Count Scott Dixon as a fan of starting an IndyCar Series race three wide.
At Indianapolis, it's a given.
At Pocono, it's a whole new thrill. When the open wheel series returns to Pocono Raceway for the first time since 1989, the 400-mile race will start with cars running three across.
For most drivers, the whole Pocono show will be a new experience. IndyCar's July 7 race will be the first one on the three-turn track since 1989. Three-wide racing should only add to the drama.
"That's pretty crazy, man," Dixon said Monday. "You've just got to be smart. I hope it's not a disaster."
More than anything, Dixon hopes to return to Pocono as the 2013 Indianapolis 500 champion. Dixon, who won the Indy 500 in 2008, and Ryan Briscoe were in Philadelphia to promote Sunday's race, as well as IndyCar's return to Pocono.
Dixon, who won his Indy 500 from the pole, qualified 16th. He's taking some consolation in the fact that last year's winner Dario Franchitti also started 16th.
Dixon also is sharing the starting row with Franchitti and Takuma Sato. It's a bit of a fortuitous grouping after the three raced hard down the stretch for a thrilling ending to last year's race. Sato spun and lost control on the final lap as he chased Franchitti for the lead. Franchitti zipped past Sato and held off Dixon for the 1-2 finish for Chip Ganassi Racing.
"It was all calm and quite steady when it was just me and Dario," Dixon said. "Obviously, it got a bit crazy when Sato started in. It would be another great race for us if it's us three racing there at the end again."
Franchitti also led Honda back into Victory Lane – a trend almost as common in Indy as the winner's swig of milk. But Honda was crushed this year in qualifying. Starting with pole winner Ed Carpenter, Chevys claimed the top 10 spots.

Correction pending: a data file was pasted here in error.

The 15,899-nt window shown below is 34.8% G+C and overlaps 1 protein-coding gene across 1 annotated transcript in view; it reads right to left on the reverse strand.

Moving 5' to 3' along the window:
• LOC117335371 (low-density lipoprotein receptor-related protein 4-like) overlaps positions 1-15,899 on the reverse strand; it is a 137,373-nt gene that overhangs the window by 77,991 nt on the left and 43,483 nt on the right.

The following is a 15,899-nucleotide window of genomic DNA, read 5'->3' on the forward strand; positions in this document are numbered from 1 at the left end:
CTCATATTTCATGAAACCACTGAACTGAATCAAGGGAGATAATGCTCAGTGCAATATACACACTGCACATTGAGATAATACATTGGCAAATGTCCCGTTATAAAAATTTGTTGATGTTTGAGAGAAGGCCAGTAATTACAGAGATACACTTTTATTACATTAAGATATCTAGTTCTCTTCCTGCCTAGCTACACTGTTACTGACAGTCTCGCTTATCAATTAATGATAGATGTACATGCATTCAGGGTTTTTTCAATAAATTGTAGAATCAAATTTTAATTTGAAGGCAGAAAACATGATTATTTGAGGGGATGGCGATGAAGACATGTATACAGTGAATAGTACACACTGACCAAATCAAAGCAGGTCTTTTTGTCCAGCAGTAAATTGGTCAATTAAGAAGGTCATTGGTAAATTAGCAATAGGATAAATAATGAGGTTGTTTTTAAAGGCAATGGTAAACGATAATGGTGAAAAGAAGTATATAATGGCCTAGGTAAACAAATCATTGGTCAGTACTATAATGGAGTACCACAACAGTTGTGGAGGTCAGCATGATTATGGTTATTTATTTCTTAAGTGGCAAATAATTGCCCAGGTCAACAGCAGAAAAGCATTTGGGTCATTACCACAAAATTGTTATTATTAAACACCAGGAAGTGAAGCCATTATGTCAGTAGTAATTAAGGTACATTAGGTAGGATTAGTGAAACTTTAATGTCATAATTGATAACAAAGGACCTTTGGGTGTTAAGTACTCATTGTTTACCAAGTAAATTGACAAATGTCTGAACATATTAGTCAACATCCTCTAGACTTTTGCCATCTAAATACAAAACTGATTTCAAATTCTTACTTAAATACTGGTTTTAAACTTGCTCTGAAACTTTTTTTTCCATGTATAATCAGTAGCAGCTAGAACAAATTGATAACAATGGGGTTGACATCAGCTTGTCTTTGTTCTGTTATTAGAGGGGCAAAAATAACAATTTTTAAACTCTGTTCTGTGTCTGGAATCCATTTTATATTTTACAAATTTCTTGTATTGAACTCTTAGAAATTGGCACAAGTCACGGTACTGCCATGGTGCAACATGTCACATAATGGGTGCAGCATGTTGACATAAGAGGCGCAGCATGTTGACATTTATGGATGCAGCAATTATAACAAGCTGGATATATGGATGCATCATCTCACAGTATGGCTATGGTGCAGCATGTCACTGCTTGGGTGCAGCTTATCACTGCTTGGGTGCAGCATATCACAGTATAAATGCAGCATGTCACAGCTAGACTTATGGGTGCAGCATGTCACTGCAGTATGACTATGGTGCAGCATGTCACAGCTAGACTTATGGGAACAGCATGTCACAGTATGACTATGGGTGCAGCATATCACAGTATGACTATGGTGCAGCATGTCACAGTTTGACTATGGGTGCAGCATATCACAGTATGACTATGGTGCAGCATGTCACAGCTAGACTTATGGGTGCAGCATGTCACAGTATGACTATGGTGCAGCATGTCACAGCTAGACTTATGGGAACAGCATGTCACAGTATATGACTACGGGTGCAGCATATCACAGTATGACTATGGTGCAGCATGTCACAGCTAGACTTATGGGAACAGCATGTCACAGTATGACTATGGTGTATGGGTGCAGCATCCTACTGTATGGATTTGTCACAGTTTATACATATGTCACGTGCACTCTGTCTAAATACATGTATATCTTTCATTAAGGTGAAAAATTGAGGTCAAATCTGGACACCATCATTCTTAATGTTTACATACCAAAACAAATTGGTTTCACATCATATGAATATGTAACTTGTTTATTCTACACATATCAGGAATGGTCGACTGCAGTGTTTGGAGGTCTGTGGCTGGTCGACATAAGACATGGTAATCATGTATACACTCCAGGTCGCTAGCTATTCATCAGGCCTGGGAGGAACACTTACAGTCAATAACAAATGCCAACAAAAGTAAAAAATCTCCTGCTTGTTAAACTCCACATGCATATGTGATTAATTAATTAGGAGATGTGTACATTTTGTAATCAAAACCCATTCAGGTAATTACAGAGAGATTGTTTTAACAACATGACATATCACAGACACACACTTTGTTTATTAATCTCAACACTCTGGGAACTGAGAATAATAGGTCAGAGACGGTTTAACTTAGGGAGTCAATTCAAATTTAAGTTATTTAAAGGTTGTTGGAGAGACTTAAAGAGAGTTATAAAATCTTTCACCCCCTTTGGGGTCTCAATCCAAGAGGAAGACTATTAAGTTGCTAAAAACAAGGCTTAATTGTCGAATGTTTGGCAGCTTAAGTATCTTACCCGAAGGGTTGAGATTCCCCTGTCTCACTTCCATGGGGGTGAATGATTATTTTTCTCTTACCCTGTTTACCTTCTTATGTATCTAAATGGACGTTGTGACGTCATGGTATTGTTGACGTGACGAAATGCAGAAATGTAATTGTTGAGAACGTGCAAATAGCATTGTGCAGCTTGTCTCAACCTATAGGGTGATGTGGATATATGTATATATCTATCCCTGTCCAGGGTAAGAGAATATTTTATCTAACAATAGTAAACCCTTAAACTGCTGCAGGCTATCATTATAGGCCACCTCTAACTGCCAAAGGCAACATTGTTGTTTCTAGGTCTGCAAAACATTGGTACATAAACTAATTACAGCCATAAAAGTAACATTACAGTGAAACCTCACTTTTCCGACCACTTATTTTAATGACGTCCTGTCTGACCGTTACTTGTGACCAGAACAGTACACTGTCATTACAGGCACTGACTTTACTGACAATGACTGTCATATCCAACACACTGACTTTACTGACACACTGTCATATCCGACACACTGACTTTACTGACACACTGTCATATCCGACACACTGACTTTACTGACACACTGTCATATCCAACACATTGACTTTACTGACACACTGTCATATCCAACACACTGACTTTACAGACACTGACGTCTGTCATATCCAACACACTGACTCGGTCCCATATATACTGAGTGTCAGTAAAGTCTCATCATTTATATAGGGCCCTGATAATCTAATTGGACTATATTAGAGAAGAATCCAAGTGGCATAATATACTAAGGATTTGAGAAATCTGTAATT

"It's been tough," Dixon said. "I think Honda closed the gap a little bit from last year's qualifying. I think the consistency of all the Chevys has definitely stepped up, and that's why you didn't see any Honda's in the fast nine. Qualifying, I don't really mind. It's the race you want to be strong in. I don't know. I guess Ryan and I are just hoping they're holding something back."
Briscoe had been out of an IndyCar ride all season before he latched on with Chip Ganassi Racing. He hoped perhaps a good showing in Indy will lead to something bigger. But he'll start 23rd in the 33-car field.
"I'd like to be adding more races, but we don't have anything at this point," Briscoe said.
At least Briscoe was at IMS and able to watch all of qualifying. The final round of Indy 500 qualifying was pre-empted, leaving racing fans scrambling to find other ways to follow the results.
"Everybody's trying to do their best," Dixon said. "TV is the biggest problem right now, to be honest. It's hard to get people to watch something if they can't get it or don't know where it was."
Led by Hulman & Co. CEO Mark Miles, Briscoe hoped brighter days where ahead for IndyCar.
"It deserves more, it deserves better," Briscoe said.